Preoptic activation and connectivity during thermal sweating in humans

Michael J. Farrell, David Trevaks, Robin M. McAllen

Research output: Contribution to journalArticleResearchpeer-review

14 Citations (Scopus)


Animal studies have identified the preoptic area as the key thermoregulatory region of the brain but no comparable information exists in humans. We used fMRI to study the preoptic area of human volunteers. Subjects lay in a 3T MRI scanner and were subjected to whole body heating by a water-perfused suit, to a level that resulted in a low rate of discrete sweating events (measured by finger skin resistance). Control scans were taken under thermoneutral conditions in another group. A discrete cluster of voxels in the preoptic area showed activity that was significantly correlated with thermal sweating events. We then used this cluster as a seed to investigate whether other brain areas had activity correlated with its signal, and whether that correlation depended on thermal state. Several brain regions including the dorsal cingulate cortex, anterior insula and midbrain showed ongoing activity that was correlated with that of the preoptic seed more strongly during heating than during thermoneutrality. These data provide the first imaging evidence for a thermoregulatory role of the human preoptic area. They further suggest that during thermal stress, the preoptic area communicates to several other brain regions with known relevance to the control of autonomic effectors.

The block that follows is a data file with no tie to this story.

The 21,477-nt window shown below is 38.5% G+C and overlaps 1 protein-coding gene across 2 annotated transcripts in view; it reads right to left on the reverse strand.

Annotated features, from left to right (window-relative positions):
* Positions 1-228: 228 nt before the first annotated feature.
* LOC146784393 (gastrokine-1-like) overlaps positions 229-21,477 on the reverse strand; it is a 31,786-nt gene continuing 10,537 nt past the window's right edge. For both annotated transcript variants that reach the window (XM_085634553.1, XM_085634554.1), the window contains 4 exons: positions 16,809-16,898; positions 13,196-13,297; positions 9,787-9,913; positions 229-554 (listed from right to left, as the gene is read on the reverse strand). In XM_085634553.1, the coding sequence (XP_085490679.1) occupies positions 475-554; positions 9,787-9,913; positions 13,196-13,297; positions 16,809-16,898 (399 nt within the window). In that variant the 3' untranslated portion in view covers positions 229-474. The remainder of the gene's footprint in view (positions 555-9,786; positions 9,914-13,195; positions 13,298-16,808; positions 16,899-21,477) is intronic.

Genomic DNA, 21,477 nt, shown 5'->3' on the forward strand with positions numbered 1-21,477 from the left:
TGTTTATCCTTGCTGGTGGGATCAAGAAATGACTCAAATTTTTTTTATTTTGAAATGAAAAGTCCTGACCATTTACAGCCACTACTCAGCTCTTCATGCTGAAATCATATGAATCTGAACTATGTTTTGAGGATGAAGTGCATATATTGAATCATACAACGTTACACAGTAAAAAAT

Original languageEnglish
Pages (from-to)135-141
Number of pages7
Issue number2
Publication statusPublished - 30 Sep 2014
Externally publishedYes


  • brain
  • fMRI
  • functional connectivity
  • preoptic area
  • sweating

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